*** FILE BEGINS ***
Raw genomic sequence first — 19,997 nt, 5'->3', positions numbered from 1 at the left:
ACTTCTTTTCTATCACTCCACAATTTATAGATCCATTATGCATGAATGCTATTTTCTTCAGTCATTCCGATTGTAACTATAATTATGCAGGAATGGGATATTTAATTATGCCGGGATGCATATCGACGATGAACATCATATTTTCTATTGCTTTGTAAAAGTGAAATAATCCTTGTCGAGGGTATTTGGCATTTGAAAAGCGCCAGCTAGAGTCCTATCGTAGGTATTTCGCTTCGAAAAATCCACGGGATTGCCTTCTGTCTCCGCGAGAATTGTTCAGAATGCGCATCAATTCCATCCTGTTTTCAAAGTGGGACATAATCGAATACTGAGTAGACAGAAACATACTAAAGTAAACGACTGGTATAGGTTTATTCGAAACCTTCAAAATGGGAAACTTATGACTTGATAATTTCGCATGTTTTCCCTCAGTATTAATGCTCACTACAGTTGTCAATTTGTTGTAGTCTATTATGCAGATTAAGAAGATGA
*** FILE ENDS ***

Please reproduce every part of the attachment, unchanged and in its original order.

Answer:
Raw genomic sequence first — 19,997 nt, 5'->3', positions numbered from 1 at the left:
ACTTCTTTTCTATCACTCCACAATTTATAGATCCATTATGCATGAATGCTATTTTCTTCAGTCATTCCGATTGTAACTATAATTATGCAGGAATGGGATATTTAATTATGCCGGGATGCATATCGACGATGAACATCATATTTTCTATTGCTTTGTAAAAGTGAAATAATCCTTGTCGAGGGTATTTGGCATTTGAAAAGCGCCAGCTAGAGTCCTATCGTAGGTATTTCGCTTCGAAAAATCCACGGGATTGCCTTCTGTCTCCGCGAGAATTGTTCAGAATGCGCATCAATTCCATCCTGTTTTCAAAGTGGGACATAATCGAATACTGAGTAGACAGAAACATACTAAAGTAAACGACTGGTATAGGTTTATTCGAAACCTTCAAAATGGGAAACTTATGACTTGATAATTTCGCATGTTTTCCCTCAGTATTAATGCTCACTACAGTTGTCAATTTGTTGTAGTCTATTATGCAGATTAAGAAGATGA